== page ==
Higher Education Ph.D. Dissertations


The Experience of Senior Student Affairs Administrators Making Parental Notification Decisions About Disturbed and Disturbed/Disturbing Students

Date of Award


Document Type


Degree Name

Doctor of Philosophy (Ph.D.)


Higher Education Administration

First Advisor

Maureen Wilson

Second Advisor

Courtney Holmes (Committee Member)

Third Advisor

Michael Coomes (Committee Member)

Fourth Advisor

Patrick Pauken (Committee Member)


The purpose of this phenomenological study was to examine how senior student affairs administrators experience disturbed and disturbed/disturbing students on their campuses and make the decision to involve parents in their care. Greater numbers of college students are coming to campus with mental health issues of increasing severity (Mowbray et al., 2006). Parental involvement is believed to be an appropriate response to critical incidents of this nature because of the relationship that exists between millennial students and their parents (Dickstein & Christensen, 2008). While FERPA allows for such contact, little is known about how it is employed during crises of this kind.

Participants in this study were senior student affairs administrators from small private liberal arts colleges and universities. Seven participants with at least three years of experience in senior level roles with crisis management responsibilities were interviewed. The first semi-structured interview was conducted either in-person or over Skype. A second interview was facilitated over the phone. All seven participants came from different institutions and represented a variety of backgrounds in terms of professional experience and education.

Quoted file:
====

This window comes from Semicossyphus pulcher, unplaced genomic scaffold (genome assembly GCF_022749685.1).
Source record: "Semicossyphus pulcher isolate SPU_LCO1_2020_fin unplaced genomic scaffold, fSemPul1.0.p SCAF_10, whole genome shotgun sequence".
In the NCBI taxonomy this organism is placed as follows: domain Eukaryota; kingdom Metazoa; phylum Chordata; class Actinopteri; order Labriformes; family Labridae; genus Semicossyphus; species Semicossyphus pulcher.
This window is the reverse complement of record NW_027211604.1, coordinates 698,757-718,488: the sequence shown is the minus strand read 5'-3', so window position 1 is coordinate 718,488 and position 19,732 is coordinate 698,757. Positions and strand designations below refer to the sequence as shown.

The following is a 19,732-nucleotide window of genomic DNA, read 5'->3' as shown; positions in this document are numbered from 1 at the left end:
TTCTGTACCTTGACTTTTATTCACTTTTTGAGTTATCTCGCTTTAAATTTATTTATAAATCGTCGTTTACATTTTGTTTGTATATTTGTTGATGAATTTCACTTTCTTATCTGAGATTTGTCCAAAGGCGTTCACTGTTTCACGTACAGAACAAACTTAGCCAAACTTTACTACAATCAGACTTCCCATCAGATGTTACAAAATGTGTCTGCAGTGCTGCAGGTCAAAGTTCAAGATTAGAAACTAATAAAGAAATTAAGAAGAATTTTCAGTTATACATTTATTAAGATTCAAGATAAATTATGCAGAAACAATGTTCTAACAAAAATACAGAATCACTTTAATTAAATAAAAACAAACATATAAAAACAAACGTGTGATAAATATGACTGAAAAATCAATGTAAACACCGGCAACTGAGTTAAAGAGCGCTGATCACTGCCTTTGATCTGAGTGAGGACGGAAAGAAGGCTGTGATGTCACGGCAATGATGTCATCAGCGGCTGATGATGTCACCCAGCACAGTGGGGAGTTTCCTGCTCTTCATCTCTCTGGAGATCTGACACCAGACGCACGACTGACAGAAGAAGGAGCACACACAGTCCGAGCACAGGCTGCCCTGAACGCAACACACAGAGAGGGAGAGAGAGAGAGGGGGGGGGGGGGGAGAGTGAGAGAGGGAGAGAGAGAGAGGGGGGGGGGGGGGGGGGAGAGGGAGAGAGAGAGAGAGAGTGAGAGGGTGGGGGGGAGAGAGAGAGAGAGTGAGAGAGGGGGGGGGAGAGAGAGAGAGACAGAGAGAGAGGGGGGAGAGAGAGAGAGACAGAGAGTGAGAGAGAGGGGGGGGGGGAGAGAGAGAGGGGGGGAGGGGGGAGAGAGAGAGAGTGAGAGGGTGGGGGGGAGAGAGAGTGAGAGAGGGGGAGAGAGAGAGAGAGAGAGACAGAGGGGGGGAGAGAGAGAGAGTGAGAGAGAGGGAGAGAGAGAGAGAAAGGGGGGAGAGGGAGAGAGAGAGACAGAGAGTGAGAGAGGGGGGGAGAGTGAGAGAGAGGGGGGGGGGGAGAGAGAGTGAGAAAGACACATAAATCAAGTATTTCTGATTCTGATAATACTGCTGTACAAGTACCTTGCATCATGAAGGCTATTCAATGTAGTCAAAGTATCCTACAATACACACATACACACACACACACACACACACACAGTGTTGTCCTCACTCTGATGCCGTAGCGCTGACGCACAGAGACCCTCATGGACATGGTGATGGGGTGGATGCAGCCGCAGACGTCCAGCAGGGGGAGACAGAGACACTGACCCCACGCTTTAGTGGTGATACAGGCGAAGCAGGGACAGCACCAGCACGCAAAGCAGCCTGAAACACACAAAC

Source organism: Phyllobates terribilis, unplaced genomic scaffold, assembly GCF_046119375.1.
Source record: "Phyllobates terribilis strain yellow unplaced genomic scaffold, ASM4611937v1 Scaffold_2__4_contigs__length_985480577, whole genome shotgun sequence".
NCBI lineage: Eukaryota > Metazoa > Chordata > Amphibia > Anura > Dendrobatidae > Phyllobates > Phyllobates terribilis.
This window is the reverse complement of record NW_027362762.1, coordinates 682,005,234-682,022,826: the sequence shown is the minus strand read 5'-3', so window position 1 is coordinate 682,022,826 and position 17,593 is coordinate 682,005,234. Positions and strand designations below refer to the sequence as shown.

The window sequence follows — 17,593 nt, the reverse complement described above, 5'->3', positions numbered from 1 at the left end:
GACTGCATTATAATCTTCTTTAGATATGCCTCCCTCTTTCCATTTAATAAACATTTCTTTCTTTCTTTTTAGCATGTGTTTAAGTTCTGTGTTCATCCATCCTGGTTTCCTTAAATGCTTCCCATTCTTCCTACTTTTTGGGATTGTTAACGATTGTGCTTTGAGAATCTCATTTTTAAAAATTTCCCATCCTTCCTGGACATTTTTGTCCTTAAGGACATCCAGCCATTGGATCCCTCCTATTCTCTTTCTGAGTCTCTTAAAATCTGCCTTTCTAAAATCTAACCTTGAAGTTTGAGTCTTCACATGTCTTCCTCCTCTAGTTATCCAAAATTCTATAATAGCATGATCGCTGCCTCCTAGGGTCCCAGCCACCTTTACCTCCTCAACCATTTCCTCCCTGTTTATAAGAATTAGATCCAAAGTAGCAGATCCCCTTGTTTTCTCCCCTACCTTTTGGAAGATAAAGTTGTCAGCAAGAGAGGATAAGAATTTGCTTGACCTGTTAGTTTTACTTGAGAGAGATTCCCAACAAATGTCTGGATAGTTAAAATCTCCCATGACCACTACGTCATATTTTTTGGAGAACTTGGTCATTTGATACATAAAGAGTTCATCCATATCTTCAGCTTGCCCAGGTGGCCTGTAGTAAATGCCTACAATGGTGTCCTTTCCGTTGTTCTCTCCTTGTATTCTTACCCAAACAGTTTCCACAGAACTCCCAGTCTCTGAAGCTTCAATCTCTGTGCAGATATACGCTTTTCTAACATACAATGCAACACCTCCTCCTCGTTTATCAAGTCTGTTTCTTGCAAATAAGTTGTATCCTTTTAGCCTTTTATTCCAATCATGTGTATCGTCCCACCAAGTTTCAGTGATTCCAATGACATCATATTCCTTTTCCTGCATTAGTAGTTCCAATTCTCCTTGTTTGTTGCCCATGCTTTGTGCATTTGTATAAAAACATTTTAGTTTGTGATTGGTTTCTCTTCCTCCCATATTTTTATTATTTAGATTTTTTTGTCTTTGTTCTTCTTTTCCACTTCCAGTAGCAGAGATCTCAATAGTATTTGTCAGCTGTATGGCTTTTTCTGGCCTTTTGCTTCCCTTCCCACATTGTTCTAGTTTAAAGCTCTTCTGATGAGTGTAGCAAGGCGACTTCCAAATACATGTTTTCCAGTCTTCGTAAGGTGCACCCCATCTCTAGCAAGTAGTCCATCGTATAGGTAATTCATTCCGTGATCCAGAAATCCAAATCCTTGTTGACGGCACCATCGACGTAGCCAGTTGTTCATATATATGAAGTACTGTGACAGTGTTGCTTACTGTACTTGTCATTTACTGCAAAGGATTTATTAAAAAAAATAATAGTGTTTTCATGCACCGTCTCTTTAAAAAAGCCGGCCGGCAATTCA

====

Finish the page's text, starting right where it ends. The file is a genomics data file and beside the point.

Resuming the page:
Three broad categories of themes emerged from this study: beliefs about involvement, experiencing the disturbed and disturbed/disturbing student, and the decision for contact. All participants expressed a commitment to student autonomy, but acknowledged that safety ultimately trumps student privacy. Participants described their experience of disturbed and disturbed/disturbing students as involving confidence and concern, working with parents and student peers, and being affected by institutional culture. Finally, participants described the decision for contact as determined by certain factors including the imminence of risk, the student's inability to function, consultation with colleagues, hospitalization, and the exhaustion of institutional resources. Conversely, destructive familial relationships and timing were identified as reasons participants might reconsider contact. A number of implications were presented based on these findings. First, campus administrators can help educate parents about appropriate involvement with their student and about college student mental health. Second, administrators should also develop crisis management training for professionals at all levels of the institution. Third, utilizing a community-based approach to crisis management will likely lead to the most effective responses to it. Finally, administrators should remain cognizant that campus mental health professionals may be over-burdened and take steps to alleviate their loads.